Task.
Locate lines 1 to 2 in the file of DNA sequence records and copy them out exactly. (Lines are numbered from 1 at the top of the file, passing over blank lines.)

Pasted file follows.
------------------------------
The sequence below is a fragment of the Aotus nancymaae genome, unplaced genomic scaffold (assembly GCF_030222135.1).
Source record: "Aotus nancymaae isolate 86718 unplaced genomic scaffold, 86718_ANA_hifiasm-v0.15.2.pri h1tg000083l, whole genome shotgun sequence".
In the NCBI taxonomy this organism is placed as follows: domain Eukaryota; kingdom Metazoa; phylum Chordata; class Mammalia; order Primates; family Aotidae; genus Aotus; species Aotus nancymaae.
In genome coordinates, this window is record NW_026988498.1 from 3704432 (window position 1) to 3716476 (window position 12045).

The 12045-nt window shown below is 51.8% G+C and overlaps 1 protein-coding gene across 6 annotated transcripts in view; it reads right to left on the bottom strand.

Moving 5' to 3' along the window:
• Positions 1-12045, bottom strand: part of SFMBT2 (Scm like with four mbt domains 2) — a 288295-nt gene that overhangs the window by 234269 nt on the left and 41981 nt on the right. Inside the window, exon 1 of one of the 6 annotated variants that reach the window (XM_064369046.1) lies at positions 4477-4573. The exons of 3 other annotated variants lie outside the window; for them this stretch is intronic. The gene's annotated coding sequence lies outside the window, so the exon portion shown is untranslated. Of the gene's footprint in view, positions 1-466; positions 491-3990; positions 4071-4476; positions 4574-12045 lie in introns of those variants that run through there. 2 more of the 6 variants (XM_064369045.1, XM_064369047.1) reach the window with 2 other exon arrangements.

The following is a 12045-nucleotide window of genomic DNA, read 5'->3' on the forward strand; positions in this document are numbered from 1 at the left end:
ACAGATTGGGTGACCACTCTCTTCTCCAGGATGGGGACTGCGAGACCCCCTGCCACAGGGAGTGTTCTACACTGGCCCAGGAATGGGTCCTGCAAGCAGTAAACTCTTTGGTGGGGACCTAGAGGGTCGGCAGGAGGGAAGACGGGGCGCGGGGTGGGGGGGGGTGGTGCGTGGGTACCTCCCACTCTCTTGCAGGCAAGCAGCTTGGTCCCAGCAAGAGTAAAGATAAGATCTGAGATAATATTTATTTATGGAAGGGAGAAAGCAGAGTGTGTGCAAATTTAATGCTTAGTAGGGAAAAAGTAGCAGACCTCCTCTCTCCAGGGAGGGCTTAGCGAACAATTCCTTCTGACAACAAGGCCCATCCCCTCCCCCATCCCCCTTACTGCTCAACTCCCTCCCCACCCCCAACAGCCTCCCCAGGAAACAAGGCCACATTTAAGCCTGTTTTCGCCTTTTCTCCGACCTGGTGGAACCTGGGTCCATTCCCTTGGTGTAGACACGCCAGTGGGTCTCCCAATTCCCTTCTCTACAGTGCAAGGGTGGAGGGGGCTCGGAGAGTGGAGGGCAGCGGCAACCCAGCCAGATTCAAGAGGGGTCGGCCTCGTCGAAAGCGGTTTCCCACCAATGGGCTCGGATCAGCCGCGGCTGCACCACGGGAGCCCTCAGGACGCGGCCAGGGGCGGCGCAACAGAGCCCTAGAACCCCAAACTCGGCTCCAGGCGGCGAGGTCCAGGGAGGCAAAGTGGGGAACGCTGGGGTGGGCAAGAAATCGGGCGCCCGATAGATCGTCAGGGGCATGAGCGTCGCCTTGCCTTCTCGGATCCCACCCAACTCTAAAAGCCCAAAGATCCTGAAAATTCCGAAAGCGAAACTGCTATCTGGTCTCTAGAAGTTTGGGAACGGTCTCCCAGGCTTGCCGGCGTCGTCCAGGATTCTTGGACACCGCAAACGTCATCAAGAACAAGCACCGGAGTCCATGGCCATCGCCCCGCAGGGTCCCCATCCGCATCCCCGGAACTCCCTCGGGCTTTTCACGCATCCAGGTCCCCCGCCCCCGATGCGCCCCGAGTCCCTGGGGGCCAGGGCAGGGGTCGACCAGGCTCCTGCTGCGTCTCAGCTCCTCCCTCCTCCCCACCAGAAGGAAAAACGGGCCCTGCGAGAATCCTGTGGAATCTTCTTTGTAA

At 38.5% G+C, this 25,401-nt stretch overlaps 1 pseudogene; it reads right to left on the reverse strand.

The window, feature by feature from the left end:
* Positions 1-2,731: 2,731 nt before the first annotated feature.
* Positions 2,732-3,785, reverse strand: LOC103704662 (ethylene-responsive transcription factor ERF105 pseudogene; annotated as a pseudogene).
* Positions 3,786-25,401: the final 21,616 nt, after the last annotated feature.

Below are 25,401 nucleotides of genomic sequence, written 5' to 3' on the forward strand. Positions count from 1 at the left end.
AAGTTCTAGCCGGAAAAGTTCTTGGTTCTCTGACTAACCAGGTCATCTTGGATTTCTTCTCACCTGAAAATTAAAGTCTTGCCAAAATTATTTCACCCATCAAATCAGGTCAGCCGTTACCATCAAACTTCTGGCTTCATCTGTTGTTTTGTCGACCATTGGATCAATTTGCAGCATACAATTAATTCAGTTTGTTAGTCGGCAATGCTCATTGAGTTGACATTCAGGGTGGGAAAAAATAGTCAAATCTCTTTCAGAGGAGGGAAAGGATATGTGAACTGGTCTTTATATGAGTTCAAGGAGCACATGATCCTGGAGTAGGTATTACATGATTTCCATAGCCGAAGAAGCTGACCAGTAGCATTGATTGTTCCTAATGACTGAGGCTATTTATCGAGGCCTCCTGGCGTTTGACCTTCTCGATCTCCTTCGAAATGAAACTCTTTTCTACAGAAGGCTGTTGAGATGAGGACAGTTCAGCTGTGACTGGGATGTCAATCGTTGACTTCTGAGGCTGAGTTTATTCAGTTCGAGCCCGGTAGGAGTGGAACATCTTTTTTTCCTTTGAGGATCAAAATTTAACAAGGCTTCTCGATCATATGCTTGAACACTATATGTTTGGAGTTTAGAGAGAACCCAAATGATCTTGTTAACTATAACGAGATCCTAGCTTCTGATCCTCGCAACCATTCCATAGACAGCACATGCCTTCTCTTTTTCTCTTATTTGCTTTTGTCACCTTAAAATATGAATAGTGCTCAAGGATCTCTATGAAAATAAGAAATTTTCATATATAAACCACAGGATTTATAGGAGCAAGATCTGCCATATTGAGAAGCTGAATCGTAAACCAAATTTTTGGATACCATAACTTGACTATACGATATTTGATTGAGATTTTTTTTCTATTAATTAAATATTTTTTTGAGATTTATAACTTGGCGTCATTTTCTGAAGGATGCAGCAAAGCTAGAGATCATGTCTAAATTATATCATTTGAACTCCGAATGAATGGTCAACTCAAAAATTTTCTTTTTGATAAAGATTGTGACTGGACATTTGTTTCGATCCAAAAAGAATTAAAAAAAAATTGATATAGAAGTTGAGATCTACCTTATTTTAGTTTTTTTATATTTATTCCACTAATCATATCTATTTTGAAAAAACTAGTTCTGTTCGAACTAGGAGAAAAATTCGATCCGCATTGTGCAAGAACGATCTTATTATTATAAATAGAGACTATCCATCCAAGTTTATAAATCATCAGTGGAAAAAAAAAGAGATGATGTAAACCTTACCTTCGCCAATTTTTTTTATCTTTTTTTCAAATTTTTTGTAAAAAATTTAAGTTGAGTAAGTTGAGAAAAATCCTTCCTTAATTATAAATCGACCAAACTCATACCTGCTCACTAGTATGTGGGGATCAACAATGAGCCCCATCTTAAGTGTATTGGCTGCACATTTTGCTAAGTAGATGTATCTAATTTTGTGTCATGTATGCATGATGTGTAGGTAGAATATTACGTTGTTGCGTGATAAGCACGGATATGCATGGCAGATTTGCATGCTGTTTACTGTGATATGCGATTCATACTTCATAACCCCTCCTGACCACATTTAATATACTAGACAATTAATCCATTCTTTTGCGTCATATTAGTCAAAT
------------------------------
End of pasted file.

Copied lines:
The sequence below is a fragment of the Aotus nancymaae genome, unplaced genomic scaffold (assembly GCF_030222135.1).
Source record: "Aotus nancymaae isolate 86718 unplaced genomic scaffold, 86718_ANA_hifiasm-v0.15.2.pri h1tg000083l, whole genome shotgun sequence".